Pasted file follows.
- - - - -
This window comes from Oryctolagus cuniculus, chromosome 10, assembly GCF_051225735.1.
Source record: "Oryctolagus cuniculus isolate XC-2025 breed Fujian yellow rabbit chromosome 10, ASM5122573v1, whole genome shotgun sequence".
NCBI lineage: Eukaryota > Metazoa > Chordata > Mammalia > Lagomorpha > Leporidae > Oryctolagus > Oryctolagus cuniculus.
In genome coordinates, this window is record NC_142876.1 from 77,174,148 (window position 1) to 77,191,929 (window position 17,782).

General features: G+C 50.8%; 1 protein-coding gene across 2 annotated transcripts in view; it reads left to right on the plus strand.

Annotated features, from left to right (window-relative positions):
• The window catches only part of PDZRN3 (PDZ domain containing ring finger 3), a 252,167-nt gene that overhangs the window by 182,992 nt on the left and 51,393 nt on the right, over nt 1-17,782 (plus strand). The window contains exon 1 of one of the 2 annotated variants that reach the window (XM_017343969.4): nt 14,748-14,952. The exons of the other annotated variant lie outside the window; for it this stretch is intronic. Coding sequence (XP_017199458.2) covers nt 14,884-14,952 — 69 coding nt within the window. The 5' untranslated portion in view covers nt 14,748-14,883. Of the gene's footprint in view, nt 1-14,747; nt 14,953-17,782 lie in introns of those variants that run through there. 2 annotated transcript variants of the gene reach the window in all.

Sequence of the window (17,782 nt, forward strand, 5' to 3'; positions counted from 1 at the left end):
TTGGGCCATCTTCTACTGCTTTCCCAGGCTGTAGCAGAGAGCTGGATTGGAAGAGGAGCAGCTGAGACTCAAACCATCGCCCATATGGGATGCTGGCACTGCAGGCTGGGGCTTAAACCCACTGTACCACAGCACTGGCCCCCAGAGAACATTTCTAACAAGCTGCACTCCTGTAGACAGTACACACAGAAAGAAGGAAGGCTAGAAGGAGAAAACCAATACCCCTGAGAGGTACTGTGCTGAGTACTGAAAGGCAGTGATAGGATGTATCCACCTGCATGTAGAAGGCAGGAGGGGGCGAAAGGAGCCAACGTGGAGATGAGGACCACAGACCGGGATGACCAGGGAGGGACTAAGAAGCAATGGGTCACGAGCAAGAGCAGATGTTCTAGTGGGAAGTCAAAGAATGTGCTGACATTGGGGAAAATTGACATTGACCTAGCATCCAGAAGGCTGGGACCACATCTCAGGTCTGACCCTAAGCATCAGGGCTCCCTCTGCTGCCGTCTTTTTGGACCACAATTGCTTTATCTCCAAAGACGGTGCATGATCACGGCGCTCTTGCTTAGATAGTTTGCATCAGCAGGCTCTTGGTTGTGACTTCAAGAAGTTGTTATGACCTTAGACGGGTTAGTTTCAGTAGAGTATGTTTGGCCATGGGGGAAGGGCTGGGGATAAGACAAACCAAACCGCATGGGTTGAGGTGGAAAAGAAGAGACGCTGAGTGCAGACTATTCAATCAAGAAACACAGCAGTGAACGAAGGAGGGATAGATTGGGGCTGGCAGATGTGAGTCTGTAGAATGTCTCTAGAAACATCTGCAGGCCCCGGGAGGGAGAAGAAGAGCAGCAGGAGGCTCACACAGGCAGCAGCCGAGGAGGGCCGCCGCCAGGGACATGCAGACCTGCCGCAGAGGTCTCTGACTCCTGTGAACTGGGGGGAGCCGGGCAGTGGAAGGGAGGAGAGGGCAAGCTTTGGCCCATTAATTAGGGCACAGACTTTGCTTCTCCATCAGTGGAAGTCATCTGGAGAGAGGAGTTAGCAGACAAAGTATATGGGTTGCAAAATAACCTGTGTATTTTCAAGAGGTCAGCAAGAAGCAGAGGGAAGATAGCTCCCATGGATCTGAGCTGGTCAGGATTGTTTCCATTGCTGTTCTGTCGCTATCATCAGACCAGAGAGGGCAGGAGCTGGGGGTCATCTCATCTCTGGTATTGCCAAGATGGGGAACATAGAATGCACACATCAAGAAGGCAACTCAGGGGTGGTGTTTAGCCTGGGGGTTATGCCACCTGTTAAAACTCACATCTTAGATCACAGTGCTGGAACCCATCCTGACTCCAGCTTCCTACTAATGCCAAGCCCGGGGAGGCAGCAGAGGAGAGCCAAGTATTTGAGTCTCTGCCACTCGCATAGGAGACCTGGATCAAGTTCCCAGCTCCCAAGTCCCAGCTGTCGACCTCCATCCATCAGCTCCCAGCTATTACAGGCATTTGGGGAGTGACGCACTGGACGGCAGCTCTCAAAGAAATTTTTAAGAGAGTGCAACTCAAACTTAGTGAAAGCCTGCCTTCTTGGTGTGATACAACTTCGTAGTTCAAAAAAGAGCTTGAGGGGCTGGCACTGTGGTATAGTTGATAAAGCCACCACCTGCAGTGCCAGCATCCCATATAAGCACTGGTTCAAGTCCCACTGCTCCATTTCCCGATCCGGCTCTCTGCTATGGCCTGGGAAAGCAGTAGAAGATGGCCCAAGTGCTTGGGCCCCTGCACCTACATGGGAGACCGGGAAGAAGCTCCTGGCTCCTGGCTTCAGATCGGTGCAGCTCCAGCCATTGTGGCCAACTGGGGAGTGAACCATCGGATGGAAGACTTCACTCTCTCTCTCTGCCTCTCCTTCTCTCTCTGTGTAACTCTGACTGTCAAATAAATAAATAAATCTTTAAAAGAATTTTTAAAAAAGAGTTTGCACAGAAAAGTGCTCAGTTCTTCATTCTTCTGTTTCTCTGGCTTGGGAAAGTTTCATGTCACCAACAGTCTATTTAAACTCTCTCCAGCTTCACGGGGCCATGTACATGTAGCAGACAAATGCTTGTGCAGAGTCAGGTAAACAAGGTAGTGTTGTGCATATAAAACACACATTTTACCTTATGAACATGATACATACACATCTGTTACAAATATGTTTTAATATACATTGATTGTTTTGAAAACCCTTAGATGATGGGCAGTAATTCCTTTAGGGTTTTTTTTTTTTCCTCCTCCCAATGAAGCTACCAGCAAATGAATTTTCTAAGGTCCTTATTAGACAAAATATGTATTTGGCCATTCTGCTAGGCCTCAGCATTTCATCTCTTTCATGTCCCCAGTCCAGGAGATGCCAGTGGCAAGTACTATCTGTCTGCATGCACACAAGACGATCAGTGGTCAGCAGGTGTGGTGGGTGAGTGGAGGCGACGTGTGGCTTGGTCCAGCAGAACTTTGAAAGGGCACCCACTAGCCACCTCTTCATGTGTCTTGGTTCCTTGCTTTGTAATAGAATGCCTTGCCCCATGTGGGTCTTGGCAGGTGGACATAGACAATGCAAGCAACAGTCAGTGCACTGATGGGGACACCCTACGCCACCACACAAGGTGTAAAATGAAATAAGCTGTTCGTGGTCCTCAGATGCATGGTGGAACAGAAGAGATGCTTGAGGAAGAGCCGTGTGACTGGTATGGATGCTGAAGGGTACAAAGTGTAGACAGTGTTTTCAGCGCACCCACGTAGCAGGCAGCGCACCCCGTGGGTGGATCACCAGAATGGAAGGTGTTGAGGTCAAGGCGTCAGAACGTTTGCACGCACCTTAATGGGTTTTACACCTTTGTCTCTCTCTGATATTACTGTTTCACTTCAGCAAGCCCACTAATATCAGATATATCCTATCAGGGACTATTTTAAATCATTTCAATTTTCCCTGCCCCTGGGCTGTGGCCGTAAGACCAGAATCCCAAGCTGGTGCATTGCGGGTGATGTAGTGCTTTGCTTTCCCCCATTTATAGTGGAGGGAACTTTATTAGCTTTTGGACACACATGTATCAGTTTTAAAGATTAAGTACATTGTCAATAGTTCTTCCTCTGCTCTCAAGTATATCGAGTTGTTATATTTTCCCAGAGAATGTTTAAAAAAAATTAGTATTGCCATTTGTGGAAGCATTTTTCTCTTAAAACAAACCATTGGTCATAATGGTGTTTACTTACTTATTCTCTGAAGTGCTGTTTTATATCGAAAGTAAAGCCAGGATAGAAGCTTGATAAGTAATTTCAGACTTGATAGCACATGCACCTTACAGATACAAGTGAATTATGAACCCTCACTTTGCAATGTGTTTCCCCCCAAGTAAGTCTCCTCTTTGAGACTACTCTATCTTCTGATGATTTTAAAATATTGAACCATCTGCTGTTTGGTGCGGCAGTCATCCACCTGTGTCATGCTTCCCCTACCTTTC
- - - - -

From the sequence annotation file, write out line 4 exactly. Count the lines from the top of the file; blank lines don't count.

In genome coordinates, this window is record NC_142876.1 from 77,174,148 (window position 1) to 77,191,929 (window position 17,782).